Four weeks ago, life changed dramatically. Remote work, educating children at home, and minimal contact with the world outside our homes have become the new normal. This week, I got to thinking about how closely the last 4 weeks of life in America parallel the experiences of children in our foster care system.
The week of March 9th seemed a normal week. But by the following Monday, the world was a different place. Schools were out, Courts were canceled, and states of emergency were issued all around us. We were told to stay home and socially distance. We do not understand the reasons but do it for our individual and collective best interest.
How long this will last? Some say the end of April, some say May, still others say maybe by the end of June. Social media is overflowing with commentary on how the days have run together and become indistinguishable. Other posts indicate how March 2020 felt long enough to constitute its own decade.
To understand the experience of a child in care, we must look at the world through the eyes of a child and our collective experience over the last 4 weeks helps us do that. Before mid-March, how many times have you made an appointment for a month out because its not that long? How many times have we looked back on the past three months and thought they flew by? What about now?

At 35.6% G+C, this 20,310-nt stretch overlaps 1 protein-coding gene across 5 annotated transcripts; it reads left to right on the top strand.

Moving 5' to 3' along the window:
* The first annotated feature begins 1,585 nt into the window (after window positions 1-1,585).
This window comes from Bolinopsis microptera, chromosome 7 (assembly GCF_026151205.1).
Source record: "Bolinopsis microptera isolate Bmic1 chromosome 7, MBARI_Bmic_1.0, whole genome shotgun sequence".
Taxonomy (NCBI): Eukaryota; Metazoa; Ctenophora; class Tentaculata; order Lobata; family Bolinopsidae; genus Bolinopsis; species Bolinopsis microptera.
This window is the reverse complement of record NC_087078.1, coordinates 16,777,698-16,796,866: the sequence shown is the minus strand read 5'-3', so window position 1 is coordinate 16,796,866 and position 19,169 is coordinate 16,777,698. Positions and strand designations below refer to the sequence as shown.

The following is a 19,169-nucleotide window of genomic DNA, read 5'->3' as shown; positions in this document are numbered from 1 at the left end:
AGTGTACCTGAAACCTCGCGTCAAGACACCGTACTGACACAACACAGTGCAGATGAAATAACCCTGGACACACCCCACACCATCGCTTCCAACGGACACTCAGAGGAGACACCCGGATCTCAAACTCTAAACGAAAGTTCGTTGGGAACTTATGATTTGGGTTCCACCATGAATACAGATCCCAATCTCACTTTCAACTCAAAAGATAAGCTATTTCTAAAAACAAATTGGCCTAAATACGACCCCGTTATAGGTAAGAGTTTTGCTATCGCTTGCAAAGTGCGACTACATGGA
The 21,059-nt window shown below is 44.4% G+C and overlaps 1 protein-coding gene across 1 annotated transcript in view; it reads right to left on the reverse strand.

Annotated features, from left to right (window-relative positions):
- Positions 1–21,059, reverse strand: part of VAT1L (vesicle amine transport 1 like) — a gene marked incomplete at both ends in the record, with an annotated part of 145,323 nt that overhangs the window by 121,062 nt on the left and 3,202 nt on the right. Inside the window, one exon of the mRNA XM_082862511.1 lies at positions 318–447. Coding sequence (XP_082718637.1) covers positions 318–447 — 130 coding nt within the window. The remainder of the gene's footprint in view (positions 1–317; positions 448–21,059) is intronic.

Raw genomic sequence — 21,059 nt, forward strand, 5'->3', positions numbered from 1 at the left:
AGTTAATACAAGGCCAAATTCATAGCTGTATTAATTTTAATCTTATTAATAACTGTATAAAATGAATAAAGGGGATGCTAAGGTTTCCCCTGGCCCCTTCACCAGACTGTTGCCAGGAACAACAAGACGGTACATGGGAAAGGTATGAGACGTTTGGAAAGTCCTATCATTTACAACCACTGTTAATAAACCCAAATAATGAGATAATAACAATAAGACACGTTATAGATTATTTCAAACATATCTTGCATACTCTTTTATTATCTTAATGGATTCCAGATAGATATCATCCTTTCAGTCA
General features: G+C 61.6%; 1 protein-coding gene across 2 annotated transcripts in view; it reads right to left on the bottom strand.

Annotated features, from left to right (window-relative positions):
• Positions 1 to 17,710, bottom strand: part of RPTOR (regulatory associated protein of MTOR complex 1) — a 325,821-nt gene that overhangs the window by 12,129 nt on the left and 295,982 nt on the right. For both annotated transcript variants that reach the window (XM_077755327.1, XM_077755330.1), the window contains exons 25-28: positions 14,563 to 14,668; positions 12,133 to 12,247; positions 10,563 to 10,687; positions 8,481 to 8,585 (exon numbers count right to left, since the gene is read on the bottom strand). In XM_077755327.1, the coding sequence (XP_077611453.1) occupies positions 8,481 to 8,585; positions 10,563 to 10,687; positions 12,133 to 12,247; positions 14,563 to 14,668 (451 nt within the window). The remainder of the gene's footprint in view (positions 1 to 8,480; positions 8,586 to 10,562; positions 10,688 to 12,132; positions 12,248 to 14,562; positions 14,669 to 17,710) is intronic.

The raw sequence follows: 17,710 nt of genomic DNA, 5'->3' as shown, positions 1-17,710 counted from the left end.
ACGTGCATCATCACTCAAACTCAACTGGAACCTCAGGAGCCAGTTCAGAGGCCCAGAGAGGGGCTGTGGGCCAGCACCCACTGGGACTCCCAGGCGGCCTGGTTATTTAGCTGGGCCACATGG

Do you remember being a child and waiting for Christmas? For me, the weeks after Thanksgiving dragged on and Christmas seemed like an eternity away. Adults around me would talk about how little time there was and I wondered if we were living in the same universe.
In Bibb, Crawford, and Peach counties today there are 287 foster children who have been in care for an average of 35.5 months. Can you imagine being in our present state for another 3 years?
When I hear government and public health officials tell us that we need to stay at home for another 2 weeks, I think about a child’s case being continued for two weeks. When I hear public health officials opine that distancing could drag on through the summer, I think about children who will have to wait another six months for a hearing.
CASAs bring urgency to every case and help ensure that children move through the system in a safe and timely manner. As we enter into week 5 of social distancing, would you ponder with me how you can make a difference in the life of just one child?
-Susanna Patterson, Executive Director